Once you have a minimum of 2-3 known verified copies of a camera media card's contents, it's time to return, or otherwise make it available, for reuse. Opinions differ on the exact protocol to use here (see above about having an agreed-upon, confusion-free system that all involved can abide by) but some media managers return cards to camera with the original footage still on them, which extends the time possible to rectify a catastrophic mistake (assuming one can retrieve the card after it has left the offload area but before it has been formatted in the camera). Others prefer to format or erase them preemptively, so that when inserted into the camera the assistant will be prompted to format them. This goes for returning rented cards to a rental house as well — you would generally not want to allow raw footage from any production to be available outside of set, other than for the specific purposes its owners intend, but if there is some question about whether copies made are "good," or whether additional copies from cards received late in the day may be needed, it can be tempting to not format the last round of cards before they are returned to rentals. I can't personally recommend this practice.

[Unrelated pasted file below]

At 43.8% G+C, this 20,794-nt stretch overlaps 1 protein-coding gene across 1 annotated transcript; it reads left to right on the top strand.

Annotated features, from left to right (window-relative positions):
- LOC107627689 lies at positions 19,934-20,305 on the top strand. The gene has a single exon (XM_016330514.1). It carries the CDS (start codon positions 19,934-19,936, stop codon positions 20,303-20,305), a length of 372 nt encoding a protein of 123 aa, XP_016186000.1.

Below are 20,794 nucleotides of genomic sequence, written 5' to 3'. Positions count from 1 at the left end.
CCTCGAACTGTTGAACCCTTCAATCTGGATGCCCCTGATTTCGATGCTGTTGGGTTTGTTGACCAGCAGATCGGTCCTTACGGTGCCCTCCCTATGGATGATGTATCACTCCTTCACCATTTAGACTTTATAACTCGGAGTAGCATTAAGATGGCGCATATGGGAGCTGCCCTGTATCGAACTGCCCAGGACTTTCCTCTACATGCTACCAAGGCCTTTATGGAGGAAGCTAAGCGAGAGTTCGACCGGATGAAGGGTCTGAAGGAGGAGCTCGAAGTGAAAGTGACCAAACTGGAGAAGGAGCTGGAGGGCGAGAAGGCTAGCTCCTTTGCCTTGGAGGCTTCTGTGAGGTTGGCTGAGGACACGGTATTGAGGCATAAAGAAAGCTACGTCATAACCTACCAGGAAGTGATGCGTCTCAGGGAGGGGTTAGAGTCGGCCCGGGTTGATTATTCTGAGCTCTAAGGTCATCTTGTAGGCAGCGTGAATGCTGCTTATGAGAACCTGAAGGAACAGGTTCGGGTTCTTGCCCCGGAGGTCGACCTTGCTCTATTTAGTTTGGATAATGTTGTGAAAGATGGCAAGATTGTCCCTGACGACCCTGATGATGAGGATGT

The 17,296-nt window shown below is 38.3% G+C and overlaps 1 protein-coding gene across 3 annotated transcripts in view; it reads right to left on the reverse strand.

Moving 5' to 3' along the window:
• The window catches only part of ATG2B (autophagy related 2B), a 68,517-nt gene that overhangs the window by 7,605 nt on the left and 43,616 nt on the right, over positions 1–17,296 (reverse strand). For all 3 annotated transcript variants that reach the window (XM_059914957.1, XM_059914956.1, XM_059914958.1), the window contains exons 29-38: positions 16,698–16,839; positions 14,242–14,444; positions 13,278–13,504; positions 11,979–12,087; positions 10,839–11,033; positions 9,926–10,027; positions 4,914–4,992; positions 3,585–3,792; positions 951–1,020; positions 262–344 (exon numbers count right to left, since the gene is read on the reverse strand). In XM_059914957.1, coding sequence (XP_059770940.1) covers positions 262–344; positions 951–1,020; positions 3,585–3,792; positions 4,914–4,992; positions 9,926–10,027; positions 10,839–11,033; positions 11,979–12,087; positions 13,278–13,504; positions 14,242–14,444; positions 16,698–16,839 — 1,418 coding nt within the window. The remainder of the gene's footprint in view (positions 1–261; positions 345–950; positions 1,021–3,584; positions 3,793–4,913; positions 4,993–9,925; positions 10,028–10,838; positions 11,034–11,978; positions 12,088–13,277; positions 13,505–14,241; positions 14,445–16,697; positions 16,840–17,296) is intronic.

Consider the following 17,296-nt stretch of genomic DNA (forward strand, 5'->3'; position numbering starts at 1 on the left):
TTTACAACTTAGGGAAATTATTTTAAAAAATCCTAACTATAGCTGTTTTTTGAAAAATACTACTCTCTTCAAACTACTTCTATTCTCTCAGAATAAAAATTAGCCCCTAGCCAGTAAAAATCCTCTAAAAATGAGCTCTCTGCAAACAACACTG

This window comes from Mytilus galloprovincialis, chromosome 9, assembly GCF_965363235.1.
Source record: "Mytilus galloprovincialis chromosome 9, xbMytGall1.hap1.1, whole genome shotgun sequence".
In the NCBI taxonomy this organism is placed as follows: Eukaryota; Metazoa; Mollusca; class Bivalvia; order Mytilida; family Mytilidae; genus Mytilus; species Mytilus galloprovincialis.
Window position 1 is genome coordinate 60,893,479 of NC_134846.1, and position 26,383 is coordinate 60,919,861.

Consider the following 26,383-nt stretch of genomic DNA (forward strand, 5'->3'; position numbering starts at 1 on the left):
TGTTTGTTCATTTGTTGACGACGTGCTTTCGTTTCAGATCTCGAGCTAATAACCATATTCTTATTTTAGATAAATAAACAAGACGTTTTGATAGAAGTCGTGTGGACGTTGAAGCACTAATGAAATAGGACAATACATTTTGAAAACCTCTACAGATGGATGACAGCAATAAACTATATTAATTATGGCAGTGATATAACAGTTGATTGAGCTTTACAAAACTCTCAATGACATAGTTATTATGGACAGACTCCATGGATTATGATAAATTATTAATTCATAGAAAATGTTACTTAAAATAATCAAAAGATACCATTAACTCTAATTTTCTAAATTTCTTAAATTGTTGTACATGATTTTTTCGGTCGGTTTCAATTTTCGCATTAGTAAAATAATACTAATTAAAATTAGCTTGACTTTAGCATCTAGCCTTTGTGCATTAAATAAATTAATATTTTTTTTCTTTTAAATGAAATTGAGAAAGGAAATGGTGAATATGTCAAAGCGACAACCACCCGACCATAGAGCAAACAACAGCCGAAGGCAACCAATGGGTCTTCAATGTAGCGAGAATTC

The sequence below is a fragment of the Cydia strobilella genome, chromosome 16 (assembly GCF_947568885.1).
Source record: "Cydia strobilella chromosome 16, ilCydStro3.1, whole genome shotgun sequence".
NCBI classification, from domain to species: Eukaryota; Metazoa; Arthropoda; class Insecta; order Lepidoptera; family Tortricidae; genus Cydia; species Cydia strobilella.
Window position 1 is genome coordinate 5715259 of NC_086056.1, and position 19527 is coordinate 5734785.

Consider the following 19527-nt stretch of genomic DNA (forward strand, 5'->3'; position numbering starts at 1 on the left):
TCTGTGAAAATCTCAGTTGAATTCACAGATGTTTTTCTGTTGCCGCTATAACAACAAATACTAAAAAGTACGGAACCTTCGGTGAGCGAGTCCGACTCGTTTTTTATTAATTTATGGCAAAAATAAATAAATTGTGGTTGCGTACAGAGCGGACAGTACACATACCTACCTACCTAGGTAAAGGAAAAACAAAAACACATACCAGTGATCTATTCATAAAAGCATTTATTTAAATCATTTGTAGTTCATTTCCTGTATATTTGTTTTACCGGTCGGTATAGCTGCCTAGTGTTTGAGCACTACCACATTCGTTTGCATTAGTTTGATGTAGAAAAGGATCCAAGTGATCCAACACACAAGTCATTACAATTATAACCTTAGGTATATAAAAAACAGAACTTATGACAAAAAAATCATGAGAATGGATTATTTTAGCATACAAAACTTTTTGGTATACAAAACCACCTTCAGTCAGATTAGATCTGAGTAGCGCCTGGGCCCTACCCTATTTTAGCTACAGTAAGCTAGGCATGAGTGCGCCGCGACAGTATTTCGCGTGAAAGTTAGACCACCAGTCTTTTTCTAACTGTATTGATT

Hopefully, this article has helped to demystify the mindset and orientation around managing camera media on set. If you're new to making verified copies, you may want to check out this YouTube playlist from Imagine Products, makers of ShotPut Pro, with tutorials on its use.

It also helps to use a consistent folder structure to keep track of everything. A well-known DIT and DP in the New York City area, Charlie Anderson, made a cool (and free!) tool for this. In fact, Charlie's entire Dork in a Tent site is well worth a browse.

By way of parting, make sure to check out Screenlight's What is a Digital Imaging Technician, The Black and Blue, and Jonny Elwyn's blog which should help inform and answer questions about media management and the broader role of the DIT in modern productions.

Geoff Smith
Camera Technology Specialist, AbelCine NY